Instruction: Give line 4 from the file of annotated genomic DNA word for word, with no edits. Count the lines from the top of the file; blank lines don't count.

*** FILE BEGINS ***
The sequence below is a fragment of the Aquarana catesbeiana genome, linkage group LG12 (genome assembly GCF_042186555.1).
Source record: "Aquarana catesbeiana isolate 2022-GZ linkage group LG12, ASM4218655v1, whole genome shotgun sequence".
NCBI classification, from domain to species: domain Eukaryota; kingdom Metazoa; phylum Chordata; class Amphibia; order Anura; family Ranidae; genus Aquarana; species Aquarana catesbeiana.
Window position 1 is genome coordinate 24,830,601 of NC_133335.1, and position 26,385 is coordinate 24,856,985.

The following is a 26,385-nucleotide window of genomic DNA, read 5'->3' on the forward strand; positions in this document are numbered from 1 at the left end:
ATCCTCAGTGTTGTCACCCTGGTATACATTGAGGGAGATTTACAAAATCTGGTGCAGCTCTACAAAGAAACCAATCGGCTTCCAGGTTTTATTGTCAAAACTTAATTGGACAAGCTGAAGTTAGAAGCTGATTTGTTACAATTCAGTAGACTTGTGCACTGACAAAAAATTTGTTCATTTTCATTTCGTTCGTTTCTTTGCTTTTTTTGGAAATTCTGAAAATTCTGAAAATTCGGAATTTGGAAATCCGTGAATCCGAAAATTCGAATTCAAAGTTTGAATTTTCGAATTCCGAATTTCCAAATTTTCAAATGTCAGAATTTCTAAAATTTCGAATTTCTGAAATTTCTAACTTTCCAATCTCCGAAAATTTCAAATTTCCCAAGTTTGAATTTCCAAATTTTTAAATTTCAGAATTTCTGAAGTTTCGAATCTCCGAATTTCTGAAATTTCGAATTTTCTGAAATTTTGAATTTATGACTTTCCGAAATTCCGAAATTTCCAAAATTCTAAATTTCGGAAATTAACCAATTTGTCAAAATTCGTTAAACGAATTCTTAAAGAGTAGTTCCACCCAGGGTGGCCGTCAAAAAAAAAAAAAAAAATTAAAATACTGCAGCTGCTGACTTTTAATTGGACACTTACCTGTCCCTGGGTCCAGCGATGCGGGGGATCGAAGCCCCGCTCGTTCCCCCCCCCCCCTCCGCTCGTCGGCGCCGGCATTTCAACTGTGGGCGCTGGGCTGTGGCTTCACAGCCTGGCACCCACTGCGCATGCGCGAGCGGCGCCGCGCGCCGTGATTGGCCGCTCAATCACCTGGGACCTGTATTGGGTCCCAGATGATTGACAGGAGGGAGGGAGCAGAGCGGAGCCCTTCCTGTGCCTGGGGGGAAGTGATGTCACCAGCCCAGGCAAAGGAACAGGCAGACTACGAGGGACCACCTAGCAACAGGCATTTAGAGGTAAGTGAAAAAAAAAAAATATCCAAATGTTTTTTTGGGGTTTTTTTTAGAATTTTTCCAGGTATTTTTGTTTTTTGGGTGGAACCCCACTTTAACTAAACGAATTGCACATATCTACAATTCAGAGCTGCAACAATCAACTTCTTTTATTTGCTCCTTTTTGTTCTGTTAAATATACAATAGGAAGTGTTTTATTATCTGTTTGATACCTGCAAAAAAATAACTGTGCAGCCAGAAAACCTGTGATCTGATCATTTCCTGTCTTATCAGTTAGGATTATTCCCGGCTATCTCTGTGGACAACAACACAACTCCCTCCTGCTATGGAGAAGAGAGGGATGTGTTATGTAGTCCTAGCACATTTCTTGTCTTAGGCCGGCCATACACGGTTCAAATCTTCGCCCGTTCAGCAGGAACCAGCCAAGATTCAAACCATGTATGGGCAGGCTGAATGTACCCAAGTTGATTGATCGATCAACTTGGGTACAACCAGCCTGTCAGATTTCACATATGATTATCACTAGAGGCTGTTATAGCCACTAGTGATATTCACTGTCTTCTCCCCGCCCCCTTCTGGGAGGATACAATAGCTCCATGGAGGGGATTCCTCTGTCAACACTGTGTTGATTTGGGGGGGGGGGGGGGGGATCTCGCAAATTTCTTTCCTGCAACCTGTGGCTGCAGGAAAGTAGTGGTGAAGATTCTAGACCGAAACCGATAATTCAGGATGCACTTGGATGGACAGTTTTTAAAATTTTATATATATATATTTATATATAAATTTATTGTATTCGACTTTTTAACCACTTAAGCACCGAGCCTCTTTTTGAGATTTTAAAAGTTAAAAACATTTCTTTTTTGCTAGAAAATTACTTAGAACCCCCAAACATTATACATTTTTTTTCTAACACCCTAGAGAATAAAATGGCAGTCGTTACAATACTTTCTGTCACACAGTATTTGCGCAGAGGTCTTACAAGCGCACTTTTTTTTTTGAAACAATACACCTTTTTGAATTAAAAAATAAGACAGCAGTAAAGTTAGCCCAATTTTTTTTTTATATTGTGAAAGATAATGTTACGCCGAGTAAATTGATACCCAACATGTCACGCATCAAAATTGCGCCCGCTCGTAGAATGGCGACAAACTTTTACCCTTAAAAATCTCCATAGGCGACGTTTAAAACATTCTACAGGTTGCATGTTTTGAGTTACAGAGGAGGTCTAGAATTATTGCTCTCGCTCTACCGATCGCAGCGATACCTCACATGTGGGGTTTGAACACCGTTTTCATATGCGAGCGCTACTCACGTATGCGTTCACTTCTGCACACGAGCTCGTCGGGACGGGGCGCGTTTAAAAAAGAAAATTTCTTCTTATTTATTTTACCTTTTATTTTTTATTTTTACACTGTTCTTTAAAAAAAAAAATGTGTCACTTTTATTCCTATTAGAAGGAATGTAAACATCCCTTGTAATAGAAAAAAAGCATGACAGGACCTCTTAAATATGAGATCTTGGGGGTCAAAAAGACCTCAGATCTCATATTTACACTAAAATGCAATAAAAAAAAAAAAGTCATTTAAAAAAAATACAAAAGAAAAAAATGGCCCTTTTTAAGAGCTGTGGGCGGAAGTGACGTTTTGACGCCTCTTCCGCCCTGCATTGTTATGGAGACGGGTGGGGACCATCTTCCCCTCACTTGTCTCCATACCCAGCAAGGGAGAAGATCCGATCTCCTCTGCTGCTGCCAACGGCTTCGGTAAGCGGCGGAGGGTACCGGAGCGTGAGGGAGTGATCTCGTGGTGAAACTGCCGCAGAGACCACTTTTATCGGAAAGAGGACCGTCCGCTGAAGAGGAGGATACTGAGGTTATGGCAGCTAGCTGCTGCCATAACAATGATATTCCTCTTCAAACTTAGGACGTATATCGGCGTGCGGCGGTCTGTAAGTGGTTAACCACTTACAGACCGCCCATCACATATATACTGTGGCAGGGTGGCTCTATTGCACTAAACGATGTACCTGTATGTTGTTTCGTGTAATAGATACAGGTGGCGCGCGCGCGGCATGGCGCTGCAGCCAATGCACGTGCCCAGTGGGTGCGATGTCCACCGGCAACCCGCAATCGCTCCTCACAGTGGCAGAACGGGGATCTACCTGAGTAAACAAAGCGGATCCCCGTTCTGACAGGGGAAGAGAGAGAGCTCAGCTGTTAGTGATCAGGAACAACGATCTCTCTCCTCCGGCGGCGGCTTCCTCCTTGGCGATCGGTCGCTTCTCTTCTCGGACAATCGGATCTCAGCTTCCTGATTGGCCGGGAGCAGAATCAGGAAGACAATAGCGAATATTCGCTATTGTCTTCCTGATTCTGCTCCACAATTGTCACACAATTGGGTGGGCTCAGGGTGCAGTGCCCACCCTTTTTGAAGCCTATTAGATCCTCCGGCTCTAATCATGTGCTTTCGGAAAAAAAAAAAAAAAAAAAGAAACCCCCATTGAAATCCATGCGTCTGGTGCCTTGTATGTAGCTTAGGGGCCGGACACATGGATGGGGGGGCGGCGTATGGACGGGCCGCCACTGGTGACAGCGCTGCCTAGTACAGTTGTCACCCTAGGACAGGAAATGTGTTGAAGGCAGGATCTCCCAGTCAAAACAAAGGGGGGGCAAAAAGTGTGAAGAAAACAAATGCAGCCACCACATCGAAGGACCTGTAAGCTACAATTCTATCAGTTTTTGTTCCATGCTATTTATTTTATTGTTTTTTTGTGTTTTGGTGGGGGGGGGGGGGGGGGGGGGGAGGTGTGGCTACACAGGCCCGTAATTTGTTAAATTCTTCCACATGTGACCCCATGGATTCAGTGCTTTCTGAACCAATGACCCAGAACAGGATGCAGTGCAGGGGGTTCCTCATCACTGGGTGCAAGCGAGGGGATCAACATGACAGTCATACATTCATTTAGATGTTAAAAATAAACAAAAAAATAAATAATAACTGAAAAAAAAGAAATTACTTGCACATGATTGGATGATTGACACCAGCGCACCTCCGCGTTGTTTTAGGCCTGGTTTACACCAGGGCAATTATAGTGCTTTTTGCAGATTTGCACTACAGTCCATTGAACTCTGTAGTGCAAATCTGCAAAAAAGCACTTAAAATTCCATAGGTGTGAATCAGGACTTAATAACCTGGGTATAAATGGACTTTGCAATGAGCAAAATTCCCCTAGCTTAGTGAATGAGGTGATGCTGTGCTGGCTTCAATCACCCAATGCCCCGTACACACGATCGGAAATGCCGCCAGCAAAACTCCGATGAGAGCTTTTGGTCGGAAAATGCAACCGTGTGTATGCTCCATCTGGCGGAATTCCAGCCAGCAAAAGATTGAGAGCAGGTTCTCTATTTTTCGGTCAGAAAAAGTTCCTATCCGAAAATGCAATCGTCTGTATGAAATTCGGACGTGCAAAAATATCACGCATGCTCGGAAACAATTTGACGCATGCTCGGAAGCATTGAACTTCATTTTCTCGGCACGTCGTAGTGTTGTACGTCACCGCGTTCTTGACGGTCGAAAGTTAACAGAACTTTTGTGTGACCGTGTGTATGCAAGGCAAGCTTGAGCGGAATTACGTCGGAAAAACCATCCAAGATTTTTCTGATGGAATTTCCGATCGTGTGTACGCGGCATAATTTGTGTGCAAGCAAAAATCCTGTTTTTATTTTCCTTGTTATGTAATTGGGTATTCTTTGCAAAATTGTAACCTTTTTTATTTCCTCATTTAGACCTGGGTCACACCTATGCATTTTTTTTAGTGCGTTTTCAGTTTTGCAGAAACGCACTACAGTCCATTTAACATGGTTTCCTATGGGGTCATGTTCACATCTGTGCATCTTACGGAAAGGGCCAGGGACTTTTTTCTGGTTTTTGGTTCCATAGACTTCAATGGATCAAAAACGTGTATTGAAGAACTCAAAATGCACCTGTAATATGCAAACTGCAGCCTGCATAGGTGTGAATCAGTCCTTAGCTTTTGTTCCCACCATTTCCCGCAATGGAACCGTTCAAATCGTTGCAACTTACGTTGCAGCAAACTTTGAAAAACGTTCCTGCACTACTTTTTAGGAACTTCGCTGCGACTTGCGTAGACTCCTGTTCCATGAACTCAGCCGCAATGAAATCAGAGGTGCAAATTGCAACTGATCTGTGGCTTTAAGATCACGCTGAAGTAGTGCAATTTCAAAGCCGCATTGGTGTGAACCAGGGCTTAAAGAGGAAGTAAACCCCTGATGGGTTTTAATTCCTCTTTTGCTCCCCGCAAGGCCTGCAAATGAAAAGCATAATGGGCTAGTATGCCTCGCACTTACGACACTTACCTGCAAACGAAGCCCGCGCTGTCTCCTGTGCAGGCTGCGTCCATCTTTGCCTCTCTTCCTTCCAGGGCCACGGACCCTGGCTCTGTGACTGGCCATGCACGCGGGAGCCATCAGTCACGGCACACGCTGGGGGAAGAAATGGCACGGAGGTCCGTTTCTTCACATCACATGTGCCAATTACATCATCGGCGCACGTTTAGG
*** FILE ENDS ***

Window position 1 is genome coordinate 24,830,601 of NC_133335.1, and position 26,385 is coordinate 24,856,985.